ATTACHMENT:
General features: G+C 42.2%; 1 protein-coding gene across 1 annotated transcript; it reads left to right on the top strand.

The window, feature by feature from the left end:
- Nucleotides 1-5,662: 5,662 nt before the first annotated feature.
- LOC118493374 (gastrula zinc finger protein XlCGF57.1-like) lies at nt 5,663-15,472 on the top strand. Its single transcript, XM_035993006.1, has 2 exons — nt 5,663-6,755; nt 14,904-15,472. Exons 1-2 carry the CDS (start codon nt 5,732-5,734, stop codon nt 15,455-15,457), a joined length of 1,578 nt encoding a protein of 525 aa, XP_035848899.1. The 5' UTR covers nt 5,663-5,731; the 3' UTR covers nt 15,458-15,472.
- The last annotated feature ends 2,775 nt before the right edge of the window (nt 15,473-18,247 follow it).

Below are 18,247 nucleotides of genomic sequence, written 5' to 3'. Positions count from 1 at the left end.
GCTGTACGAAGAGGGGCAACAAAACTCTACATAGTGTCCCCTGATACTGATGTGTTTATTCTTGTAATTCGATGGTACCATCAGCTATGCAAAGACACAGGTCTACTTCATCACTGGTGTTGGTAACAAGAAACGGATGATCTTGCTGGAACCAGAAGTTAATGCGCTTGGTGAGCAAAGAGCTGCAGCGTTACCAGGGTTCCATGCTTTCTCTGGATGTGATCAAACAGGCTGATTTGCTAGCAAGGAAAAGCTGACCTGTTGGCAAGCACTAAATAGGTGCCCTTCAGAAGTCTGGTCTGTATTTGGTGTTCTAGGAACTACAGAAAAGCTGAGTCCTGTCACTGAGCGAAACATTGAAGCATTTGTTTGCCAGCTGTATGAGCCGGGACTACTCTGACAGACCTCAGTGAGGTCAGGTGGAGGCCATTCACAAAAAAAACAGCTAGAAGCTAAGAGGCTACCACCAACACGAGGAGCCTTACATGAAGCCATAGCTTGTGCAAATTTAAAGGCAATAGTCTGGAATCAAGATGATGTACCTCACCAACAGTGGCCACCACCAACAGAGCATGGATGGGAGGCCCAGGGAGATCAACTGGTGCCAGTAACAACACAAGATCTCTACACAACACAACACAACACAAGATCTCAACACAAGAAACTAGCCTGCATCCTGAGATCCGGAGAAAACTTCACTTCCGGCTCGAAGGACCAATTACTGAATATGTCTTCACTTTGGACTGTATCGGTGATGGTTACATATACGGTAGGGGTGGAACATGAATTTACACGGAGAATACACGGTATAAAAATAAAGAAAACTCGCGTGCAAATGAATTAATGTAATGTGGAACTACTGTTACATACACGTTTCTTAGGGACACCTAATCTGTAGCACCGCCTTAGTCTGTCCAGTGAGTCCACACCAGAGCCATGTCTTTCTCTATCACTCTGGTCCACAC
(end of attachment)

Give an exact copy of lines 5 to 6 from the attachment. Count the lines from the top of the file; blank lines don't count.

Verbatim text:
- The last annotated feature ends 2,775 nt before the right edge of the window (nt 15,473-18,247 follow it).

Below are 18,247 nucleotides of genomic sequence, written 5' to 3'. Positions count from 1 at the left end.